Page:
Monday, September 6, 2010
Brisket Burnt End Sandwich - Burnt Ends - not what you think
I have this theory about the name, "Burnt Ends". If a BBQ pitmaster takes the most unappealing part of a brisket (the fattier tougher "point"), and creates a way to not only make it edible, but actually the best meal from a brisket, the pitmaster wants to keep the good stuff to himself.
Thus was born the terrible, unappetizing name, BURNT ENDS! And, for the record... Not burnt.
The common mis-perception is that burnt ends are the left overs from trimming a brisket. The edges of a brisket are indeed more well done, with extra rub spices. But that is not what traditional real burnt ends are. To understand burnt ends, you have to understand the anatomy of a brisket.
Briskets are odd things. They come with flats and points. Flats are about half of a full size brisket, and they are the well, you guessed it, the flat half. The point is actually a flat with a cap or small point on top of the flat. there is a layer of fat between the point and the second flat.
Here is my point. look close, and you can see the layer of fat between that second flat and the point. In fact, once the brisket is cooked through, you can work your fingers between the flat and point and rip the point off by hand. Very satisfying in a caveman sort of way.
When I smoke a brisket, I get three meals from it. The flat is what most people think of when they hear brisket. In fact, you can buy just the flat from a butcher. That is where the sandwich meat comes from. Slice it up nice and thin, with a little brown mustard and you are set. The "second" flat, the flat under the point I dice up and freeze for brisket chili (that will be a post for another day, the first cold rainy day of fall (can't wait for miserable weather)).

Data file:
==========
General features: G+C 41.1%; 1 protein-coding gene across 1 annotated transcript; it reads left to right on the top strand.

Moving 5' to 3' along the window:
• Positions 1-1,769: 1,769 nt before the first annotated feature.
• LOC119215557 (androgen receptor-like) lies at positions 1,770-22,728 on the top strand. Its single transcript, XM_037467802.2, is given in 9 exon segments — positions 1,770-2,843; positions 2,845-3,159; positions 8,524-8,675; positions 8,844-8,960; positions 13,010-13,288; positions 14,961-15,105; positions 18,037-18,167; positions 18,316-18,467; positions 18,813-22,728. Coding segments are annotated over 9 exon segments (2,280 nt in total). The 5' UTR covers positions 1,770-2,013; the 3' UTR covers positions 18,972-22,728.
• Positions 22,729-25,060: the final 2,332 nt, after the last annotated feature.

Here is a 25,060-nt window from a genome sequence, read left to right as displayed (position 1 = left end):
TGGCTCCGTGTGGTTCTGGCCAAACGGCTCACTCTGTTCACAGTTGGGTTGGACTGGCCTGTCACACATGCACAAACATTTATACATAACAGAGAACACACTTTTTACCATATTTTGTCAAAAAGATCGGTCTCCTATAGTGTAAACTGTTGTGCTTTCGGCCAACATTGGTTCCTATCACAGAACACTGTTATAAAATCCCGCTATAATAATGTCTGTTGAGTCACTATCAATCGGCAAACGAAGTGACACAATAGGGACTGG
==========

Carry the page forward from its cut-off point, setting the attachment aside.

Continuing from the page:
The point I reserve for burnt ends.
BUT... again, a quick anatomy lesson...
The point has more fat content. You can see that in this photo. It needs extra time in the smoker to render that fat out to make it more tender and tasty. Once you have cave man ripped the point from the second flat, put it back in the smoker, fat side down and cook at 225 for another 2 to 3 hours. Internal temp will reach about 195 degrees.
And yes, after that extra time, the meat is dried out, and much different texture than the moist flat part. So, now it is time to go to work to get it not just edible, but "the good parts", as seasoned BBQ pitmasters will tell you.
First, dice the meat into 1/2 inch squares. Then drench them in BBQ sauce. I used a combination of three equal parts... Ray's (a very good commercial sauce), with an equal amount of Cider Vinegar to thin the sauce and an equal amount of my home made Raspberry Chipotle Sauce for extra kick.
To get the meat well seasoned, and return it to tender, you need to simmer the squares in the sauce for about 20 minutes. Keep stirring so it doesn't burn, and to coat all sides of r the cube sin the sauce.
Use a slotted spoon to remove the meat and drain off some of the excess sauce, and you are ready to eat! Sure, you can use the trimmings from the flats to add to more meat, but just the meat from the flat is considered true Burnt Ends.
Jackie likes hers with Firecracker Cole Slaw on the side...
Me, all in one, Cole Slaw, Burnt Ends all on a fresh baked roll...
Shhhhhhh... it's the best meal from a brisket, but don't spread it around, there really isn't mush meat in a point, only got 4 sandwiches from the meat. Always sad when you run out.